Today we’re diving into the 8-Bit Edition of Alwa’s Awakening from Elden Pixels. Everyone is already aware that Alwa’s Awakening exists on other consoles as digital and physical releases. Not too many people are talking about the NES version of the game. Today, I have a review of the game (not the hardware) running on my NES Everdrive N8. This review hopefully inspires you to hawk up the $10 it requires for this cute game! This is for those who just want to play a fun NES title and don’t necessarily need a physical item sitting on a shelf. Let’s go!
‘Originally released in 2017, the NES version is finally here! With the same challenging and exciting gameplay, this version feels like the original but there’s also new and exclusive content added such as new levels and new music. Use your magic staff and progress through a large interconnected world where you’ll solve puzzles, fight enemies and defeat bosses in order to help free the land of Alwa. Explore and uncover the secrets by using your platforming skills in this challenging and charming 8-bit adventure game.’
An NES game with new and exclusive content: A new challenging NES game inspired by such classics as Battle of Olympus and Solstice. The original game has been completely rebuilt from scratch with new and exclusive content added, such as new levels and new music.
Use your magic staff: Equip a magic staff that holds many mysterious powers. Use it to solve puzzles and defeat enemies in over 400 unique rooms. Upgrade your staff by finding new gemstones.
You are Zoe: Play as Zoe who has been sent for to help free the land of Alwa. With easy to understand controls, you’ll jump and fight your way through the many different challenging rooms.
Explore the land of Alwa: Explore a large interconnected map in true ‘Metroidvania’ style. Play the game any way you want and find your own way through the land of Alwa.
Find new items and learn new abilities: Find and unlock a slew of different objects throughout the adventure that will both give Zoe new abilities as well as unlock new areas.
Cost. I think this is the most worthwhile positive point to mention. They had to build this game from the ground up and hire people for the NES release (more on that soon). So you would think that the cost would be something closer to $20. Instead, they have the ROM file behind just a $9.99 paywall! Again, this is for a full-fledged game, and if you want you can flash it to a ROM board and make your own custom cart. This would likely be less money than hunting down a physical copy of the game with the bells and whistles. You can also just spend the $9.99 and play it as is. I love that there is versatility here.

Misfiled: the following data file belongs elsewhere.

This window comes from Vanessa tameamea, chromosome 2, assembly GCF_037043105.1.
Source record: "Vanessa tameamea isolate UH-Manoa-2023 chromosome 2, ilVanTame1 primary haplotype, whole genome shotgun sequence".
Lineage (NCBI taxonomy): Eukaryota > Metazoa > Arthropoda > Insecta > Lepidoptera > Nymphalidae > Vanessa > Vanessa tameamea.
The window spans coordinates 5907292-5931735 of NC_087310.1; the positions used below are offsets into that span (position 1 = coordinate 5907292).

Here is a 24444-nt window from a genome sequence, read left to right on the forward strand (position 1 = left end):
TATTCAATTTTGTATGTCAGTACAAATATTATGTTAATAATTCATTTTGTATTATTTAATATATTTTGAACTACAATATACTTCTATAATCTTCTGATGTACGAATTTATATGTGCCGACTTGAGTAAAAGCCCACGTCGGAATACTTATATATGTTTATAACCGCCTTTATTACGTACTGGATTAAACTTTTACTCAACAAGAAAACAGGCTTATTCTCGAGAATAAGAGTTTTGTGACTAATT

Gameplay. I want to start with some history of the company and the game straight from the press kit. Alwa’s Awakening was the first of the 2 games in this franchise. However, they wanted to go back to it and implement it for the NES as they had always dreamt of. “Taking what they learned from their original release, Elden Pixels teamed up with programmer Brad Smith and Retro-Bit® Publishing to ensure that their dream can finally be fulfilled! Thanks to the community for providing feedback during an open beta phase!”
So how does the gameplay work in this game? Well, this is a platformer and you play as Zoe. She is asleep at the beginning and is awoken by an elderly woman from Alwa (the town). She says there’s evil and everyone in Alwa is too exhausted to fight. Zoe heads out only armed with her tremendous jump. It’s a single jump and not a double jump but it still clears a lot of ground as it feels ever so slightly floaty. Pretty quickly on you’ll find a magic staff and this is where the game really starts. The staff can take down certain walls in a few strikes and enemies in one hit. If you get hit by them or certain environment items, you receive a “Game Over” screen keeping track of how many times you’ve perished. Just as long as you reach the rooms with stars at the entrances, you can light the fire as a checkpoint. That will be the last place you start from.
There is a map in the game. If you have unlocked the section of map for which you’re playing, then you can see it when you pause the game. The pause menu also has an “Items” and “Settings”. “Items” is easily my favorite pause screen of them. That sounds like a crazy thing to say to people, but it’s because it has a modern thought process behind it. It tells you how much of the overall map you’ve uncovered, which effectively tells you how far along you are in the game. The same goes for how many items you’ve discovered for Zoe. Both of these are done in percentages, which is the smartest method to convey to the player. I dislike when stats are shown in X out of however many. Lastly, there is also an outright gameplay timer for how long you’ve been playing. They’ve implemented it intelligently by not having the timer count while paused.
In Alwa’s Awakening, there are several major sections of the map. You can technically travel to those places by foot once you’ve done everything required of you. But that would be a lot of back and forth. You have a knight who guards warp points in the game. Simply jump in and activate the warp point and choose which area you would like to fast travel to. This works like normal fast travel where you have to have already reached the area with your character in order for it to show up as an option.
There are several items to pick up throughout the game besides the staff. I won’t go through all of them of course. Some help you solve puzzles/obstacles. Some help you transit through a level you wouldn’t normally be able to jump through. Others inhibit enemies for you in one way or another. Most of them have time limits on them, so use them wisely or risk your death counter increasing!
Extra Features. This game is the entirety of the original gameplay plus some more content. There are new things to behold this time around. ‘For fans of the series as well as retro gamers, this release of Alwa’s Awakening: The 8-Bit Edition will leave them amazed at how a 280 MB game can be formatted into a 512 KB NES cartridge’